122. Red Grange, RB, 1925-1934 – 2x All-Pro, 2 rings, Hall of Fame
121. John Randle, DT, 1990-2003 – 7 Pro Bowls, 6x All-Pro, Hall of Fame
Do you remember how much fun it was to watch Troy Polamalu (#130) fly around the field, making one-handed interceptions and sacking the opposing quarterback? Polamalu’s 40-yard interception return for a touchdown sealed the 2008 AFC Championship Game win over Baltimore, and two weeks later, Pittsburgh won its second Super Bowl in a four-year span… The Dutchman, Norm Van Brocklin (#129), operated a two-quarterback system in Los Angeles to near-perfection and then led the Philadelphia Eagles to an NFL championship in his final season… Just two players in league history have recorded 80 sacks in a five-year span: Reggie White and DeMarcus Ware (#128). Ware led the league in sacks twice and is eighth all-time at 138.5… Despite being just 175 pounds, Marvin Harrison (#127) was one of the most productive wide receivers to ever play. His on-field chemistry with Peyton Manning was uncanny, and Harrison averaged a 103/1,402/13 statline from 1999-2006… It’s pretty remarkable that Andre Johnson (#126) was able to put up four separate seasons with 100 catches and 1,400 receiving yards, especially when you consider that Matt Schaub was the best quarterback he ever played with. How would Johnson have fared with a Pro Bowl QB? He would certainly have more than 70 career receiving touchdowns.
Willie Brown (#125) spent most of the 1960s and 1970s dominating from the cornerback position, where he recorded 54 interceptions and made All-Pro teams nearly a decade apart… In terms of pure shutdown corner cover ability, Darrelle Revis (#124) ranks up there with Deion Sanders for his prowess in the prime of his career. Revis effectively masterminded the art of being an independent contractor, making Pro Bowls with three different franchises (in a three-year span!) and bringing a Super Bowl championship to the 2014 New England Patriots. He’s still just 31, but unsigned; if he never plays another down, he’s still a shoo-in Hall of Famer… Yale Lary (#123) did everything for the 1950s Detroit Lions. He was a ballhawking safety who registered 50 interceptions and 13 fumble recoveries in 13 years, but he also was the best punter of his era, three times leading the NFL in punting average… Besides having one of the all-time great nicknames, The Galloping Ghost, Red Grange (#122) dominated the early days of pro football. Statistics aren’t available for all of Grange’s seasons, but he was named to two All-Pro teams and led the Chicago Bears to multiple championships… No defensive tackle in league history has registered more sacks than the 137.5 by John Randle (#121).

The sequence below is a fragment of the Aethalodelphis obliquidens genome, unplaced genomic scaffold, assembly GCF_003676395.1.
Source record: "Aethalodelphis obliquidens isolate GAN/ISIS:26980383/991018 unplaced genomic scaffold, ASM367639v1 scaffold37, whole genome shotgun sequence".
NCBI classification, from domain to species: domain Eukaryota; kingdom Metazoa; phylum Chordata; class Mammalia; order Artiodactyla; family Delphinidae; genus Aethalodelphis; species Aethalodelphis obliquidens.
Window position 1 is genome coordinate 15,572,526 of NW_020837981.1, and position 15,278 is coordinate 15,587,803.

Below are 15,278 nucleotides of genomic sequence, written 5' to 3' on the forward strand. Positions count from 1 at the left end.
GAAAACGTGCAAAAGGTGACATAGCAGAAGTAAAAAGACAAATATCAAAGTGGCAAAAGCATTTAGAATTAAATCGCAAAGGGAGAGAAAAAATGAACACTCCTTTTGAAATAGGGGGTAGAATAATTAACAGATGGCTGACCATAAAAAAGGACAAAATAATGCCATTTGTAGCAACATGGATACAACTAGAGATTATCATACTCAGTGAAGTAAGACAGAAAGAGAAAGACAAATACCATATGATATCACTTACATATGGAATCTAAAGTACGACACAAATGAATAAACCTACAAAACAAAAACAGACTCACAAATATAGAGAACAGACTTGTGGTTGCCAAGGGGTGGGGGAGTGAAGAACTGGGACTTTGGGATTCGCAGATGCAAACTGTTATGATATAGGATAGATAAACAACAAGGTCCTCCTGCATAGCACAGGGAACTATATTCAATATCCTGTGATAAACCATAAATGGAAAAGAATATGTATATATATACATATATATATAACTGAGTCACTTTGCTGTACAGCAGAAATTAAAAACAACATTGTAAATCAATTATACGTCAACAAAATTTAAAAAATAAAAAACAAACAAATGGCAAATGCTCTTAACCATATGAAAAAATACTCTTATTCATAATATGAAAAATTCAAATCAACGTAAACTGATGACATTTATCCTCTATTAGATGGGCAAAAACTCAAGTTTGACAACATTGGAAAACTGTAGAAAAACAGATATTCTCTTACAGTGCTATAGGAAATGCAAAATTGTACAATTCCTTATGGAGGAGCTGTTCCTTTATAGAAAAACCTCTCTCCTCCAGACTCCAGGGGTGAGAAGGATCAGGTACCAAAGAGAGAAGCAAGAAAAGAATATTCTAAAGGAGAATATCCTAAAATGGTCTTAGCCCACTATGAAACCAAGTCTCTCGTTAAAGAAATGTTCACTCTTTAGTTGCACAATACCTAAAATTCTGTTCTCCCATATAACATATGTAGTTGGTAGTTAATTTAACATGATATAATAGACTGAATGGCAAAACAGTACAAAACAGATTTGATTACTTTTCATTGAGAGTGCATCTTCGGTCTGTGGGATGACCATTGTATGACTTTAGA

120. Jim Marshall, DE, 1960-1979 – 2 Pro Bowls
119. Will Shields, G, 1993-2006 – 12 Pro Bowls, 2x All-Pro, Hall of Fame
118. Paul Krause, S, 1964-1979 – 8 Pro Bowls, 3x All-Pro, Hall of Fame
117. Brian Urlacher, MLB, 2000-2012 – 8 Pro Bowls, 4x All-Pro, 1 DPOY
116. Brian Dawkins, S, 1996-2011 – 9 Pro Bowls, 4x All-Pro
115. Ted Hendricks, OLB, 1969-1983 – 8 Pro Bowls, 4x All-Pro, 4 rings, Hall of Fame
114. Leo Nomellini, DT, 1950-1963 – 10 Pro Bowls, 6x All-Pro, Hall of Fame
113. Mike Ditka, TE, 1961-1972 – 5 Pro Bowls, 2x All-Pro, 2 rings, Hall of Fame
112. James Lofton, WR, 1978-1993 – 8 Pro Bowls, 1 All-Pro, Hall of Fame
111. Sonny Jurgensen, QB, 1957-1974 – 5 Pro Bowls, 2x All-Pro, Hall of Fame